I don’t recall how I found it, but at some point during my research, I discovered a German book titled Hugenotten und Waldenser in Hessen-Kassel. It’s 500 pages of the history of Huguenot refugees in the Hesse-Kassel Province of Germany, which is where Schwabendorf and Louisendorf reside. Unfortunately, I don’t believe there is an English translation. Fortunately, I’ve found a native German speaker who is willing to help me translate.
There are whole sections on Schwabendorf and Louisendorf in this book so it was with more hope than usual that I checked the index for Chastain. And there it was. Out of all of the books that I’ve read, skimmed through, and investigated over the last few weeks, this was the first that specifically mentioned my family. I haven’t had it translated yet so you’ll have to bear with my own feeble attempts for now.
The first mention is on page 331, towards the beginning of a chapter on Schwabendorf. There are some families listed here along with their places of origin in France. To the Rauschenberg – Schwabendorf area of Hesse came four families from the Dauphiné Province of France – Arnoux, Chabriére, Chastain and Le Clerc. This confirms my speculations in a previous post – the Chastains came from the Dauphiné. The book states that they arrived in July of 1687. They most likely resided in Switzerland for a year or two before this (I’m still researching this angle). My new theory based on this information is that the Chastains initially settled in Rauschenberg before moving on to Louisendorf and, ultimately, Schwabendorf. My family was in Germany from 1687 to 1860 – 173 years. That’s longer than we’ve been in America.
The next mention is on page 334. I can’t make out the entire sentence, but I believe it simply states that there was a Pierre Chastain practicing medicine in Schwabendorf in the mid-18th century. This is most likely referring to Pierre the Younger, the son of Pierre the Elder who had moved from Louisendorf.
The next entry for Chastain is page 345. This page contains a list of sources for the chapter on Schwabendorf. Among this list is the following – “5/5966: Hutmacher Chastain 1791”. Pierre the Elder’s second son, Alexandre Chastain, was a farmer and a hatmaker (hutmacher). Alexandre died in 1793 so this could have been written by him. After a little digging, I found this in the Hessian State Archives of Marburg, Germany.
HStAM Best. 5 Nr. 5966Freie Ausübung des Hutmachergewerbes durch den Refugié und Kolonisten Pierre Chastain zu Schwabendorf1791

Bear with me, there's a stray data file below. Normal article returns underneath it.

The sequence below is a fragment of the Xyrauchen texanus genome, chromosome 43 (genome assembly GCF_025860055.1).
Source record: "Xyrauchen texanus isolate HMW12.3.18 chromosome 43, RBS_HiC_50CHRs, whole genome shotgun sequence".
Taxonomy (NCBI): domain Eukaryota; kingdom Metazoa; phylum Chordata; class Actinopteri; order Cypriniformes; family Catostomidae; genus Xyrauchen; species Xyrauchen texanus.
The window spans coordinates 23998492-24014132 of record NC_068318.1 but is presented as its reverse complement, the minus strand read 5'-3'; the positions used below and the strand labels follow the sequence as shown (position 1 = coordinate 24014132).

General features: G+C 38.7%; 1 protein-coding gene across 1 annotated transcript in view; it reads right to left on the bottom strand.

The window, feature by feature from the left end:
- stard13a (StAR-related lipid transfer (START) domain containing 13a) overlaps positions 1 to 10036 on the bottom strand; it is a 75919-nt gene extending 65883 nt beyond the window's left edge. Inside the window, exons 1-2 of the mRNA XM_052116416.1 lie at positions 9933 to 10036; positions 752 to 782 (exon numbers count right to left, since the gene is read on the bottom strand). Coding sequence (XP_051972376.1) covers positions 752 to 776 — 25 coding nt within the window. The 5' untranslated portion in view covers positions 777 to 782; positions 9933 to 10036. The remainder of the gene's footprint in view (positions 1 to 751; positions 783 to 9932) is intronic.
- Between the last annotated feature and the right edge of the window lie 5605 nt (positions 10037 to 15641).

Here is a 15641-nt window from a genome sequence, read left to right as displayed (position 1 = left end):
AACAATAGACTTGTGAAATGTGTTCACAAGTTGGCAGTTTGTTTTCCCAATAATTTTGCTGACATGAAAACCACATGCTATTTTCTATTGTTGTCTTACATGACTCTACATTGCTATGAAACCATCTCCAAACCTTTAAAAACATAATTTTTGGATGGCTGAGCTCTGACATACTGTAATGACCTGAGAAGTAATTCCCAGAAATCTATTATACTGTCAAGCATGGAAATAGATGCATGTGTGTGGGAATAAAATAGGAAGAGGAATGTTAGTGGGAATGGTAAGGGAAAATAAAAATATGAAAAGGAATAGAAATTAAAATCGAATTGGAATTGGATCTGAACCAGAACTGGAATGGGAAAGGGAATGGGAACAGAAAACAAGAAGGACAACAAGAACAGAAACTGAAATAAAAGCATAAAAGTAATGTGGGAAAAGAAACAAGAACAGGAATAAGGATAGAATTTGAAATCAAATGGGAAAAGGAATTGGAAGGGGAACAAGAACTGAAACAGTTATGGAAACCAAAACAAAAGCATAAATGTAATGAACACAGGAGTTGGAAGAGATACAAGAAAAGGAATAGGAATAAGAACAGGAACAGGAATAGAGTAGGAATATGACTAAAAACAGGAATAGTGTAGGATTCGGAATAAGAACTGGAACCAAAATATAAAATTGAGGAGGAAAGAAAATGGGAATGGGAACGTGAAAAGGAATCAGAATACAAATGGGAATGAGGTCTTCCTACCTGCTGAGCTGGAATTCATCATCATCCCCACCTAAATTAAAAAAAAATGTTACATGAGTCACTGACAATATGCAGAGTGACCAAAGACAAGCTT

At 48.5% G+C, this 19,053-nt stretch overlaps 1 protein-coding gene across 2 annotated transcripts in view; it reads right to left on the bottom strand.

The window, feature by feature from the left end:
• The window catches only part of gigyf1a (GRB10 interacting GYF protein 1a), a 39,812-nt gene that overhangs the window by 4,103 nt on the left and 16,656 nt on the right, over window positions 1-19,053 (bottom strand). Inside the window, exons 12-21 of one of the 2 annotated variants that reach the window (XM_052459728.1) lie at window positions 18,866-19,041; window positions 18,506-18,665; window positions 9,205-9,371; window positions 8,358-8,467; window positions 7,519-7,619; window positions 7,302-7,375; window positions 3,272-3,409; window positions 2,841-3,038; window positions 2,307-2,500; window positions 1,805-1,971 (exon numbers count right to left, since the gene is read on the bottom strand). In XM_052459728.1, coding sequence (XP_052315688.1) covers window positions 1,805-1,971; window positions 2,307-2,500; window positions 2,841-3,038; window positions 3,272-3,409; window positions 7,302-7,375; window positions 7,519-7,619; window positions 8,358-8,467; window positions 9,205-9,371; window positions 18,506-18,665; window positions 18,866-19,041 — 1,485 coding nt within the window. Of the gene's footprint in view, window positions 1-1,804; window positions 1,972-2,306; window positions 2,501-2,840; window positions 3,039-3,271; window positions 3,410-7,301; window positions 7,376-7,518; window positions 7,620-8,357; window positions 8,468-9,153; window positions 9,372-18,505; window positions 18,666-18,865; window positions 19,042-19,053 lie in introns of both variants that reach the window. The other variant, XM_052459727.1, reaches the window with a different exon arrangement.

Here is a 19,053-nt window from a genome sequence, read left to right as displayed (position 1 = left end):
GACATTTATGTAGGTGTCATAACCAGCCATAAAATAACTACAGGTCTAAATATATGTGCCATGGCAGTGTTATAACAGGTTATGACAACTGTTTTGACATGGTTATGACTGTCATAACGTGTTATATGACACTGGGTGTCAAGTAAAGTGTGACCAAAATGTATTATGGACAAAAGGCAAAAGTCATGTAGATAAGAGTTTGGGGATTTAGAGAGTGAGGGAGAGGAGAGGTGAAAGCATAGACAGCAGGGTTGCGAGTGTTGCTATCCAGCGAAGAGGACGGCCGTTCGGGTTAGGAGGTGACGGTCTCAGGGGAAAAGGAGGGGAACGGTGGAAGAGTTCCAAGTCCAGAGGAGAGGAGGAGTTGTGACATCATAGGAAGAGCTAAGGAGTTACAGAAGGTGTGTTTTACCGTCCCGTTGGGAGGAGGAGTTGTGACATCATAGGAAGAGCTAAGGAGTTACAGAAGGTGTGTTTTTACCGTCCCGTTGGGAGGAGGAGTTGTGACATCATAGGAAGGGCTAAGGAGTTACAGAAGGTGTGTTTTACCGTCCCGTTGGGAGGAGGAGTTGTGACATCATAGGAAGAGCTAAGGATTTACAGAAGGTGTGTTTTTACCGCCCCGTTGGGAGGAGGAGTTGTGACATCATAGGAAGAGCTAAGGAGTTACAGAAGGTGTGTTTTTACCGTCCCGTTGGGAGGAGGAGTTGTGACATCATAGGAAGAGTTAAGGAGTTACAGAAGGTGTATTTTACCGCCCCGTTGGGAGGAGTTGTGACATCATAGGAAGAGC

This is the source that the authors of Hugenotten und Waldenser in Hessen-Kassel were referring to. The title translates roughly to “The Free Exercise of Hatmakers” though it says the author is Pierre Chastain, not Alexandre. This is another puzzle I’m working on. I’ve requested a copy from Marburg.
The next entry is on page 350, which is in a chapter covering the settlement of Louisendorf. I’m not really sure what’s going on in this paragraph. The best that I can make out is that Pierre Chastain, the school master, said that the new church wasn’t built very well. (I will update my awful translations with the real thing once they’re completed.)
Page 363, another sources page, mentions the following item as a source for the Louisendorf chapter- “5/9838: Armand und Chastain 1701”. I’ve also found this one in the Hessian State Archives in Marburg.
HStAM Best. 5 Nr. 9838
Angeblich unrechtmäßig von Pierre Chatain in Besitz genommene Kolonieportion der Witwe des Pierre Armant in Hammonshausen (Louisendorf)
I’m not sure what this translates to, but I believe it was written by Pierre Chastain in Louisdendorf in 1701. I’ve requested a copy of this from Marburg as well.
The final entry for Chastain is on page 461. This section lists all of the known schoolmasters for the villages settled by the refugees. In Louisendorf, Pierre Chastain was the schoolmaster from 1692 to 1715. Previous to this, the earliest record I had of Pierre was him moving from Louisendorf to Schwabendorf in 1717. This list of schoolmasters takes us 25 years further in the past, and we now have Chastain records going all the way back to the 17th century.
If Pierre was old enough to be a schoolmaster in 1692, and the mass exodus of the Huguenots from France didn’t occur until 1685, only 7 years prior, then Pierre is the missing link between Germany and France. I now know for certain that he came from the Dauphiné Province. My hope is to continue researching until I discover the exact town. There may be an even older trail to pick up in France as I dig greedily back towards the 16th century.